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Tossed Technology
Critics Claim County Is Wasting Money, Technology
November 5, 2013

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The new school excess levy, set to be voted on Saturday, supports several areas of need in the Kanawha County school system.

If it passes, the levy would provide money for the county library, school sports and technology, among many other things. But as Eyewitness News uncovered, when it comes to technology, some critics are questioning how the county is spending its money, or as they see it, "wasting" the money.

Behind the Kanawha County Operations building, piles of computer monitors, computer towers, televisions and smart boards are stacked up.

"It's a lot of money that's being wasted," said Shawn Due, a parent of a Kanawha County student. "It's just a lot of stuff they shouldn't have left out in the rain or whatever. It's a lot of stuff that could still be used."

A school worker who did not want to be identified agrees with Due and said the county is wasting taxpayers' money.

"There's tons and tons of televisions that could be sent and then fixed and then the computer themselves and the computer monitors," said the Kanawha County Schools worker, "They can all be fixed and repaired and used, but they'll claim they're outdated, they don't have enough memory for what they're using them for."

Kanawha County Superintendent Ron Duerring knows exactly how this looks to the public. He is concerned about critics' perception that the county is wasting, when Duerring said it is not.

"There could be a lot of reasons as to why that is there, it may not be all usable stuff," Duerring said, "A lot of that may be items we can't use any longer because it was cheaper to buy something new to replace it."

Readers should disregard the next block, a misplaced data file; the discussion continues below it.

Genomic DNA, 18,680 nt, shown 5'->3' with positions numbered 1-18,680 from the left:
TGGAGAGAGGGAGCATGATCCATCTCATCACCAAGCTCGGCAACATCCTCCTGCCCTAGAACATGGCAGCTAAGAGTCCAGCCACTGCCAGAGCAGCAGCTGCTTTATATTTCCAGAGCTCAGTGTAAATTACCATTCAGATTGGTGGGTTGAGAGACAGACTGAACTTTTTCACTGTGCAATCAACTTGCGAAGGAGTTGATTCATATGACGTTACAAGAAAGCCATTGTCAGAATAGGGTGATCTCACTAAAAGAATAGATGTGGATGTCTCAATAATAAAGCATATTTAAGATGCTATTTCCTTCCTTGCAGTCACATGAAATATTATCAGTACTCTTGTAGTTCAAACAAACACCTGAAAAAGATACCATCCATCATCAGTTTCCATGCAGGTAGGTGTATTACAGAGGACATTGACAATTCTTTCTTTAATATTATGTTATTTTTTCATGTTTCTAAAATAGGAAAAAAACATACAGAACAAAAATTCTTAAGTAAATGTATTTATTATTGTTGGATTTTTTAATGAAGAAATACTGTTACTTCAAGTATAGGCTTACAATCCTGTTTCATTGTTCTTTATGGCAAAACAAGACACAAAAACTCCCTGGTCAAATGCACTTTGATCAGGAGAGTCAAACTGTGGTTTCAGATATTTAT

A school levy passed in 2009 and raised nearly $221 million,

About $11 million was used to buy the technology, some of which critics believe is now dumped outside and wasted.

"Most the schools use Dell computers and Apple computers," the Kanawha County Schools worker said. "All of them can be sent off and repaired with no problem. The cost versus fixing them versus buying new would be outlandishly different."

But how different?

One of the companies Kanawha County buys equipment from is HP.

A company representative said fixing some common problems such as hard drive crashes, broken screens and software updates costs about $400. A new computer costs about $800.

Due, the Kanawha County parent, believes a lot of people "should look to see how much money is really being wasted. I mean a lot of people are really getting mad about it because nobody cares."

Duerring said the board does care, especially about the future of students in Kanawha County.

"We have 71 facilities, 28,500 kids," Duerring said, "There's a lot of orders going out at various times for technology in the schools."

If the new levy on the ballot passes, the school system would get an extra $100 million over five years. Nearly $50 million of that would go toward new student technology. But critics contend it would be similar to what is already piled up outside the operations building.

Duerring said he believes passage of the levy is important "because as kids graduate and they go on, as you well know, even straight to a regular job from high school. All that now includes technology in some way, so our kids should be leaving our school system well versed in how to handle and use that technology."

Duerring insists that what is being thrown out is old technology. And it's out with the old and in with the new.

Eyewitness News spoke with computer experts who agree the equipment is outdated, but they suggest rather than just tossing the technology out, it should be donated. They suggested donating to community centers, senior centers, or even to some counties not so fortunate.

The special election for the excess levy is Saturday, Nov. 9.




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Tossed Technology
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